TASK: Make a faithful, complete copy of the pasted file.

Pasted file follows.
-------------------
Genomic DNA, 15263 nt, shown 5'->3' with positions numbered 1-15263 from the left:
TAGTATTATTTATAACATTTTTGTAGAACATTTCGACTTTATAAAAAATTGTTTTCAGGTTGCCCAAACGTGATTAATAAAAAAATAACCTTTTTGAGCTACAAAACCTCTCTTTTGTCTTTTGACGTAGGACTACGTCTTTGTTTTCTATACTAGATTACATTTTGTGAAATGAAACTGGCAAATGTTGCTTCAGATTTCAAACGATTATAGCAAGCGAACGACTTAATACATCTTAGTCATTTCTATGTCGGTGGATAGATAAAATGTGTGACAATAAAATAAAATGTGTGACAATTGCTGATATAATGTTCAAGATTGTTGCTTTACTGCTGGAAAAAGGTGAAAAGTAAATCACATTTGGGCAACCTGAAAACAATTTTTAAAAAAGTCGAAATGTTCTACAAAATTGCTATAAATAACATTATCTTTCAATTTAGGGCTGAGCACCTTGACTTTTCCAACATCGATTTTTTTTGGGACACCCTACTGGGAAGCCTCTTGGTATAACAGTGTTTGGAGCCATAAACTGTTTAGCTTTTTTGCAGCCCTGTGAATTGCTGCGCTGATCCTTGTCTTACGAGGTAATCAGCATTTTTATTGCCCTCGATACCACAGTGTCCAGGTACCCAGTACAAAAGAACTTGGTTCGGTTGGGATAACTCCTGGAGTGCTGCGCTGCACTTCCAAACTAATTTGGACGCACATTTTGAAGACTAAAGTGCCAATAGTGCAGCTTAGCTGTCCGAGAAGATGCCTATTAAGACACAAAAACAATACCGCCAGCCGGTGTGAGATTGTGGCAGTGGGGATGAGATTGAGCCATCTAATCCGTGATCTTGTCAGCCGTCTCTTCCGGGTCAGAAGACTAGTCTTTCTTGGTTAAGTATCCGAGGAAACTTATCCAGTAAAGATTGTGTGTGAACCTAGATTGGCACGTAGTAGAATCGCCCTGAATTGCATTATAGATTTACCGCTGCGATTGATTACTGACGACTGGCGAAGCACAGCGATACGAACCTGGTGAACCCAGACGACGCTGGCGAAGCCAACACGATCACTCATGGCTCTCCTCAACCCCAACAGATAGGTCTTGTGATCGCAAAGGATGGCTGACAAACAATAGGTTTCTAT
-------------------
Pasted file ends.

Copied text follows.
Genomic DNA, 15263 nt, shown 5'->3' with positions numbered 1-15263 from the left:
TAGTATTATTTATAACATTTTTGTAGAACATTTCGACTTTATAAAAAATTGTTTTCAGGTTGCCCAAACGTGATTAATAAAAAAATAACCTTTTTGAGCTACAAAACCTCTCTTTTGTCTTTTGACGTAGGACTACGTCTTTGTTTTCTATACTAGATTACATTTTGTGAAATGAAACTGGCAAATGTTGCTTCAGATTTCAAACGATTATAGCAAGCGAACGACTTAATACATCTTAGTCATTTCTATGTCGGTGGATAGATAAAATGTGTGACAATAAAATAAAATGTGTGACAATTGCTGATATAATGTTCAAGATTGTTGCTTTACTGCTGGAAAAAGGTGAAAAGTAAATCACATTTGGGCAACCTGAAAACAATTTTTAAAAAAGTCGAAATGTTCTACAAAATTGCTATAAATAACATTATCTTTCAATTTAGGGCTGAGCACCTTGACTTTTCCAACATCGATTTTTTTTGGGACACCCTACTGGGAAGCCTCTTGGTATAACAGTGTTTGGAGCCATAAACTGTTTAGCTTTTTTGCAGCCCTGTGAATTGCTGCGCTGATCCTTGTCTTACGAGGTAATCAGCATTTTTATTGCCCTCGATACCACAGTGTCCAGGTACCCAGTACAAAAGAACTTGGTTCGGTTGGGATAACTCCTGGAGTGCTGCGCTGCACTTCCAAACTAATTTGGACGCACATTTTGAAGACTAAAGTGCCAATAGTGCAGCTTAGCTGTCCGAGAAGATGCCTATTAAGACACAAAAACAATACCGCCAGCCGGTGTGAGATTGTGGCAGTGGGGATGAGATTGAGCCATCTAATCCGTGATCTTGTCAGCCGTCTCTTCCGGGTCAGAAGACTAGTCTTTCTTGGTTAAGTATCCGAGGAAACTTATCCAGTAAAGATTGTGTGTGAACCTAGATTGGCACGTAGTAGAATCGCCCTGAATTGCATTATAGATTTACCGCTGCGATTGATTACTGACGACTGGCGAAGCACAGCGATACGAACCTGGTGAACCCAGACGACGCTGGCGAAGCCAACACGATCACTCATGGCTCTCCTCAACCCCAACAGATAGGTCTTGTGATCGCAAAGGATGGCTGACAAACAATAGGTTTCTAT